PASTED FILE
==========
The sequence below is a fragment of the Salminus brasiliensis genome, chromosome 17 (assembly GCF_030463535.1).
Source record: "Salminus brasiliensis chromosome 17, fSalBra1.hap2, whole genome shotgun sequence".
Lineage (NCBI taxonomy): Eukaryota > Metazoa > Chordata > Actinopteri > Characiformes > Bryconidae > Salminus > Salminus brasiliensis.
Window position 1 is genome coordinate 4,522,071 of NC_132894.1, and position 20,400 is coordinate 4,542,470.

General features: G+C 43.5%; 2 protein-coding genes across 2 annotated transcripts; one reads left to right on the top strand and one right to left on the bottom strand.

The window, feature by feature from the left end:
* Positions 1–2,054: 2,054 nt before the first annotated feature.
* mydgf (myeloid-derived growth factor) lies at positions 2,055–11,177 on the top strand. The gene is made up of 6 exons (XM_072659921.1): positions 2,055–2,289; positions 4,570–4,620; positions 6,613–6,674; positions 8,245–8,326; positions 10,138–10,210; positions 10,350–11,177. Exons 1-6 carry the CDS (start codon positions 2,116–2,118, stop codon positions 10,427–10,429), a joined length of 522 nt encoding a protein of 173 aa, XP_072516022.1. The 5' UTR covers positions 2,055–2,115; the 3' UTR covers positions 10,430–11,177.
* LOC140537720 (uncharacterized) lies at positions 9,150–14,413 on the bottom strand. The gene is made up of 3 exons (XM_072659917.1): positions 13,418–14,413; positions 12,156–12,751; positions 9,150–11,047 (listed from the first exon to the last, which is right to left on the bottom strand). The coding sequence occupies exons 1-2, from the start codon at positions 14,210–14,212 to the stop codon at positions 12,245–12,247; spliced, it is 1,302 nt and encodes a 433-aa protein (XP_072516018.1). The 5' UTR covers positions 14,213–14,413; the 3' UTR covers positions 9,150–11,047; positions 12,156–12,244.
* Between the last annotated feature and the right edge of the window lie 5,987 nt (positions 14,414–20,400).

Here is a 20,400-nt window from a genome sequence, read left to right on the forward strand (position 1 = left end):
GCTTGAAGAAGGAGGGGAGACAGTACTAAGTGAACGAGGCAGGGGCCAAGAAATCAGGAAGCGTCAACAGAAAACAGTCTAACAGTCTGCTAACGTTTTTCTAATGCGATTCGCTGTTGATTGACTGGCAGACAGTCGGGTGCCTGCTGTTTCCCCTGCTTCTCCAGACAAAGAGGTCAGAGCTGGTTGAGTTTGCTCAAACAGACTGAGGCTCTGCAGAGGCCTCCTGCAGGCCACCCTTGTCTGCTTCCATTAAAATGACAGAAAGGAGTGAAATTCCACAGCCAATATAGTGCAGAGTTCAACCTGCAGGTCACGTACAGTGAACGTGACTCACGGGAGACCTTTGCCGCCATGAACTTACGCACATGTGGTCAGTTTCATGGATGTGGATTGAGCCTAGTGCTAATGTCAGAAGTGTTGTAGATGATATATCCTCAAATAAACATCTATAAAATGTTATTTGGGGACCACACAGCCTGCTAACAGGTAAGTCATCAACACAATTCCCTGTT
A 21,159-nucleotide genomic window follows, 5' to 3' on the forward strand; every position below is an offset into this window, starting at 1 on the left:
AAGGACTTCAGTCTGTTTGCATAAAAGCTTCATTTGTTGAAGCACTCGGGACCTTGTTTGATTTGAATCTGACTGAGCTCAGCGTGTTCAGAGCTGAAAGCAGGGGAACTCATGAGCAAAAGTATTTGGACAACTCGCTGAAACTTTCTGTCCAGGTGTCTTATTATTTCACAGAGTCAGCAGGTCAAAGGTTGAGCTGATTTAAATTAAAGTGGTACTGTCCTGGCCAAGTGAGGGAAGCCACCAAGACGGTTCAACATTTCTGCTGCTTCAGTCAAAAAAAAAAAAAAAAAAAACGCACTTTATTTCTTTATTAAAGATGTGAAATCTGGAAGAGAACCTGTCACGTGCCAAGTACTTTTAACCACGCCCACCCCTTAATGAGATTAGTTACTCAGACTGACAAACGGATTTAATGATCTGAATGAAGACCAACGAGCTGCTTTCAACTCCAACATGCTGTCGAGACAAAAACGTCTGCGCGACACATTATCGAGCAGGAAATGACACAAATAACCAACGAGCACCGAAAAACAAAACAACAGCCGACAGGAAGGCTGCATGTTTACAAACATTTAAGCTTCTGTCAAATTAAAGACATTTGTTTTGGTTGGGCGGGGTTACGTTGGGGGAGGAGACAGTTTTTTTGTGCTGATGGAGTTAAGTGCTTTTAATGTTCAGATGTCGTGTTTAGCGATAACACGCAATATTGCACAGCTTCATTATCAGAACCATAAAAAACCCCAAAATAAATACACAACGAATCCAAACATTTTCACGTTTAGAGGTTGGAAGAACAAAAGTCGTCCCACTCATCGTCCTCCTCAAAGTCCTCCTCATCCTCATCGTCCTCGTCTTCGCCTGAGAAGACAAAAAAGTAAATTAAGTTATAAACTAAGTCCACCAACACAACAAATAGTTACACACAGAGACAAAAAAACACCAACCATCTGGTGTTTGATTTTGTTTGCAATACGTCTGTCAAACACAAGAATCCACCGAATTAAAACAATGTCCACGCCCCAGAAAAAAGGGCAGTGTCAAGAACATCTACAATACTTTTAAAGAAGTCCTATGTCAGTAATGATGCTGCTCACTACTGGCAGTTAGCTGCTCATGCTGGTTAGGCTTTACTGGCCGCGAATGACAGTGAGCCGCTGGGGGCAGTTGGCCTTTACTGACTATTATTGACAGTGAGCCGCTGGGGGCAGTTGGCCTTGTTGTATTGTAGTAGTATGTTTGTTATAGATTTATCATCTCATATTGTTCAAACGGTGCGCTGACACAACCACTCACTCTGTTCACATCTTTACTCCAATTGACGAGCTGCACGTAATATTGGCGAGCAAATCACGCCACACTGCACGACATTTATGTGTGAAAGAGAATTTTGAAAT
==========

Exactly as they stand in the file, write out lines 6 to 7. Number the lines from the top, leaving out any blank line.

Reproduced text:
The window, feature by feature from the left end:
* Positions 1–2,054: 2,054 nt before the first annotated feature.